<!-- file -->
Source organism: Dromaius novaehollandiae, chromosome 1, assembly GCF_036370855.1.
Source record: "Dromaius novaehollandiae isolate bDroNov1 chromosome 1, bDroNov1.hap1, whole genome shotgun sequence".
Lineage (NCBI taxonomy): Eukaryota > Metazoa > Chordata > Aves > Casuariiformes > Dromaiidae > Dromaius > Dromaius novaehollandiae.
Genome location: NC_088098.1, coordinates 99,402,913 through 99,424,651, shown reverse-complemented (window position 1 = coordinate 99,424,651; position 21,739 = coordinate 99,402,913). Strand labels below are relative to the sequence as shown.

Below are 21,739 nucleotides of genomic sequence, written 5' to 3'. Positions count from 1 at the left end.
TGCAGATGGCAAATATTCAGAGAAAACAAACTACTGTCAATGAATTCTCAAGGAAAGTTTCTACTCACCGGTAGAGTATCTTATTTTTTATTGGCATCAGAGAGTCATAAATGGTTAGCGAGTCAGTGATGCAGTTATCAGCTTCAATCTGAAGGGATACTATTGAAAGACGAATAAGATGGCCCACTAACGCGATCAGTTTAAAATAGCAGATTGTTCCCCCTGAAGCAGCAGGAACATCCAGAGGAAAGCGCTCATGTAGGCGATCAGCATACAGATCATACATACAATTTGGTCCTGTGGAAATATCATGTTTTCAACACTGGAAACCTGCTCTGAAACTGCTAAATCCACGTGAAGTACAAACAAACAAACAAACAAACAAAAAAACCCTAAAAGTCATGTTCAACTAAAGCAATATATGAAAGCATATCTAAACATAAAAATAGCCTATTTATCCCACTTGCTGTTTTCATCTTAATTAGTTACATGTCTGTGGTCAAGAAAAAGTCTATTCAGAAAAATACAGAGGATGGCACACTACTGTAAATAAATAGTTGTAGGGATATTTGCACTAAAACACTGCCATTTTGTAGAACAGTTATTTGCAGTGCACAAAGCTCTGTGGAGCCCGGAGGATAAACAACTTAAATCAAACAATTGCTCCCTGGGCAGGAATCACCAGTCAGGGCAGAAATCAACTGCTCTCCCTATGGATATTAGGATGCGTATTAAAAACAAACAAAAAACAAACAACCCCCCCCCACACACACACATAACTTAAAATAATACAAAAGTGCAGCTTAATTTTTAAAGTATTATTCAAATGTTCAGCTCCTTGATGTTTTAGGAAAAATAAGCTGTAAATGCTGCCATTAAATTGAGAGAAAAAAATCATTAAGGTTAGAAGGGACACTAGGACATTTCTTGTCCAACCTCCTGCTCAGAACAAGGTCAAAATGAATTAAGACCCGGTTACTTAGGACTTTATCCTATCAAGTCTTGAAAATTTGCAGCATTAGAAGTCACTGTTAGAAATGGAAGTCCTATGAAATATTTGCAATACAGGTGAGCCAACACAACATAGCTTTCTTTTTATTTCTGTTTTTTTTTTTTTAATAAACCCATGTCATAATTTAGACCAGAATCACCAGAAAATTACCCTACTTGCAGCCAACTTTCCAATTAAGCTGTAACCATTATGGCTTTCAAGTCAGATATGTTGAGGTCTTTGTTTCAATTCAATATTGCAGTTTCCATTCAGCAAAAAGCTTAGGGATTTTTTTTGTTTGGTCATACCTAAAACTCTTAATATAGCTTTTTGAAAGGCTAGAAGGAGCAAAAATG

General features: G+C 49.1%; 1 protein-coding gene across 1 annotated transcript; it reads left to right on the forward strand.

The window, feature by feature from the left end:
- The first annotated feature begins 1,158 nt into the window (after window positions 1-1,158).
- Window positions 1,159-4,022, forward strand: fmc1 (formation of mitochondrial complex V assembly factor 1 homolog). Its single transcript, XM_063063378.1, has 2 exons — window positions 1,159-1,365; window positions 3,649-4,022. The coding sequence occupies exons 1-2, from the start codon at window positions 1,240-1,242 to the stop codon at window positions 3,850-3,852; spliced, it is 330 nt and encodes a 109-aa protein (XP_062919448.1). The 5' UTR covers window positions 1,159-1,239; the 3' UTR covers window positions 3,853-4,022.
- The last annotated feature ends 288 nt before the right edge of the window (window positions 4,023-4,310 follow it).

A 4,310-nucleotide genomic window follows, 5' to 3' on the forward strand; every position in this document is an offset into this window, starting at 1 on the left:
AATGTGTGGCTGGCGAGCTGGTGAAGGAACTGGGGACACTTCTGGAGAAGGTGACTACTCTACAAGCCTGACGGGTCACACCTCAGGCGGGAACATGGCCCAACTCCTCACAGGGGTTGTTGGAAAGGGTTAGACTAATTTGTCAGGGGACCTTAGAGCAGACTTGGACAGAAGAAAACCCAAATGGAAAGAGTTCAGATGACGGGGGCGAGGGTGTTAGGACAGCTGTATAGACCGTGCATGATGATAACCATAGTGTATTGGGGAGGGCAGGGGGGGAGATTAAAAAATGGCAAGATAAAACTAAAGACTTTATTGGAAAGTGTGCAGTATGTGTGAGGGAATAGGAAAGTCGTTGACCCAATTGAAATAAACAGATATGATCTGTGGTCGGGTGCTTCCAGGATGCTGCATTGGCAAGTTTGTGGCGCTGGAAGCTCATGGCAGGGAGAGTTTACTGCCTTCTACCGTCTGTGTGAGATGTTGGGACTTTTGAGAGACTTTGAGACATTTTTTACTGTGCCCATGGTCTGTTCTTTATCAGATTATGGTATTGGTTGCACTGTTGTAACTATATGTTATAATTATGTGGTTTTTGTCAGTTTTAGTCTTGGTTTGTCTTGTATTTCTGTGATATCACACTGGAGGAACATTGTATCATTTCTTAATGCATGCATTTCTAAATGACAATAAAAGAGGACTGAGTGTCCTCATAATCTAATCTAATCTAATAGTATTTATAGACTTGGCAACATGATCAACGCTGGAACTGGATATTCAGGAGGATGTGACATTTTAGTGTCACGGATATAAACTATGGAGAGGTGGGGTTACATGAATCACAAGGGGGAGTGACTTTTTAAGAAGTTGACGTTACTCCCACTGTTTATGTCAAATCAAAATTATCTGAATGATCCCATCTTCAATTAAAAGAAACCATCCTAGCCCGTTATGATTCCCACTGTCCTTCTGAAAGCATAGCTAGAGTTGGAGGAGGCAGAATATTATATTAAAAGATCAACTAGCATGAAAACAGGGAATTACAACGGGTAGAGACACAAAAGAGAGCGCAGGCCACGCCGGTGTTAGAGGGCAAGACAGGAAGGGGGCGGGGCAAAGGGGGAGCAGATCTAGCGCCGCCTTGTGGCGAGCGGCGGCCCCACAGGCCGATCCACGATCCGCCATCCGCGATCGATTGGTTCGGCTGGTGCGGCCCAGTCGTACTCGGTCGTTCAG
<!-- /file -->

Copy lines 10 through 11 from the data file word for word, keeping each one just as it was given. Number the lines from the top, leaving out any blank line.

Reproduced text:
- Window positions 1,159-4,022, forward strand: fmc1 (formation of mitochondrial complex V assembly factor 1 homolog). Its single transcript, XM_063063378.1, has 2 exons — window positions 1,159-1,365; window positions 3,649-4,022. The coding sequence occupies exons 1-2, from the start codon at window positions 1,240-1,242 to the stop codon at window positions 3,850-3,852; spliced, it is 330 nt and encodes a 109-aa protein (XP_062919448.1). The 5' UTR covers window positions 1,159-1,239; the 3' UTR covers window positions 3,853-4,022.
- The last annotated feature ends 288 nt before the right edge of the window (window positions 4,023-4,310 follow it).